IKEA product hacking gets a facelift with some custom laser cutting
Mass produced commercial products can make a fantastic base for custom laser cut additions. This IKEA wall fixture hack by Josh Reuss was originally posted in the Ponoko Support forums Show & Tell section, and provides a nicely resolved example of how laser cutting can be used to transform an existing product.
There is more to this than simply cutting out a shape that slips over the manufactured fitting. Josh came up with some clever ways to create the full sized panel from several smaller components, while keeping all joints concealed and obscured by the pattern details.
Follow the link for a thorough walkthrough of the process that saw an off-the-shelf product become a unique, eye-catching designer item with surprising ease. (more…)
Introducing a novel way to create tone and depth for laser etched images
Always on the lookout for new and creative ways to explore laser cutting, Martin Raynsford recently transposed an intricate graphic work into this striking laser etched art piece.
The inspiration came from Andrea Minini’s Animals in Moiré series, where the mesmerising concentric lines form styalized creatures full of character.
I manually traced the original image to create the vector artwork, each line is just a single low power cut.
Martin suggest that at some point he would like to see an app or plug-in that can generate patterns like this automatically. He has good reason to dream of an optimised workflow for future projects, given that it took 8 hours of drawing to recreate the 100+ individual lines in Andrea’s Puma portrait.
How to nurture creativity for the digital makers of the future
For many of us, learning coding simply isn’t fun – but perhaps we’ve gone about it all wrong. Two former Google employees (who also happen to be Dads) saw a way to make learning coding languages fun for kids, and their solution has gathered quite a following on Kickstarter. They call their learning system Bitsbox, and as you’ll soon see, there is more to the bits than just what’s in the box.
We don’t teach our kids how to read and write so that they can be novelists. We teach them those skills so that they can be happy, so that they can be successful in whatever path they choose.
Bitsbox operates both online and as a subscription-based service that delivers boxes of coding projects in the mail to kids every month. Within minutes, kids are able to create apps that can run on a real device. The magic of the monthly deliveries is that they will keep kids hungry for more; and excited to engage with newer (and more challenging) projects as they become increasingly proficient with their coding skills.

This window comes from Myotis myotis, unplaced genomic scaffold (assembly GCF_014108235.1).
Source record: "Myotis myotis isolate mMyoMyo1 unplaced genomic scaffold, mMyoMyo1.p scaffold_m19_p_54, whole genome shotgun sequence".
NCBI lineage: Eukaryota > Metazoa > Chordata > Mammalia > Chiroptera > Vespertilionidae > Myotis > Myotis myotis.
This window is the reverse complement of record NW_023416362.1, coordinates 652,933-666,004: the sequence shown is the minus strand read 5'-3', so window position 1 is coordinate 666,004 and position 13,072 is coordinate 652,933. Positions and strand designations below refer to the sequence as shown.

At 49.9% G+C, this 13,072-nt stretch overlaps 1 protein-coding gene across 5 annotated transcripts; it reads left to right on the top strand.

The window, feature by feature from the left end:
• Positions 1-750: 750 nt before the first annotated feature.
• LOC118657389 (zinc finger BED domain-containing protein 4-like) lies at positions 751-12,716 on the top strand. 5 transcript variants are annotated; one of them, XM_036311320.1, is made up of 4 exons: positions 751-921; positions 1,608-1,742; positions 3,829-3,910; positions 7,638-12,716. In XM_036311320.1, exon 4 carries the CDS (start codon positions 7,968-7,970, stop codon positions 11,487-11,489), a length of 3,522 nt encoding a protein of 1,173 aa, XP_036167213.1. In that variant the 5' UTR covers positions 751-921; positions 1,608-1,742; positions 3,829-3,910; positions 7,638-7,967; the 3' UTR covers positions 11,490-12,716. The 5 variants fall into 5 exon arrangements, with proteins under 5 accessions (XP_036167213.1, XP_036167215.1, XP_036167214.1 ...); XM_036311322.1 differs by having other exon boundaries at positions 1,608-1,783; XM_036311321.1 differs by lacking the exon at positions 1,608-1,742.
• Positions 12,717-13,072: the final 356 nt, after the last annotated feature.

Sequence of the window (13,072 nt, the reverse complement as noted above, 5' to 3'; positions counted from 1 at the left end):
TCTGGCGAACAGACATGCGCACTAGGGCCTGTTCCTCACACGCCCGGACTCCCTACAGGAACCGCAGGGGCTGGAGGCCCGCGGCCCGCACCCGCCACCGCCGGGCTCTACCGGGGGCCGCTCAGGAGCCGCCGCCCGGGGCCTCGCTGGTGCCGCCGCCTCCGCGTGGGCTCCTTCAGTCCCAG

What excites us at Ponoko is that these children will become the next generation of creative software designers and digital makers. This means that we can well and truly expect the 3D designers and laser cutting makers of the future to totally blow our minds.
Designing the gears to fit inside a laser cut Automata
The mechanical marvels that are the specialty of Rob Ives don’t just come together overnight. It takes a lot of careful planning and prototyping to get those gears working just right.
In this recent blog post, he reveals the mechanism that will be at the heart of an upcoming Automata. This arrangement of gears is called a Geneva Drive, and it was originally used as a safeguard to prevent clock springs from being over-wound.
“…a particularly interesting mechanism. There is a little window in the background of the model. Through the window you can see a portrait of a woman. As the mechanism runs I need the picture in the window to change to another portrait, then another, then another… and so on. I need the picture to be stay still for a set amount of time then flip quickly to the next picture as the mechanism runs.”
Rob designed the parts in Illustrator before laser cutting his prototypes. It will be exciting to see the final outcome, where these gears will work their mechanical magic.
You can learn more about the Geneva Drive in an earlier blog post from Rob, which features an animation of the gears in action. We often see Ponoko users creating laser cut gears from acrylic, card and wood. Perhaps this adaptation of the Geneva Drive will get your mind turning as well!
As you can see in the video above, the PlotClock is a timekeeping device that diligently wipes away the previous figures before scrawling the current time with an erasable pen.
“There is something very human and endearing about the motion of the arms as they perform their task of drawing and erasing over and over and over again.”
Debra followed instructions that she found on Thingiverse and incorporated extra modifications suggested by other Thingiverse members. Even still, resolving the design was an iterative process that included using SketchUp to visualise how the mechanism works before sending files to Ponoko for laser cutting.
“The upload and ordering process was very easy. The hardest part was waiting for the package to arrive.”
And arrive it did, in a timely manner. Read on to discover how she added in a variation of the 3D printed cap for the dry-erase pen, and used the flexibility of Arduino programming to customize the code to the specific requirements of this project.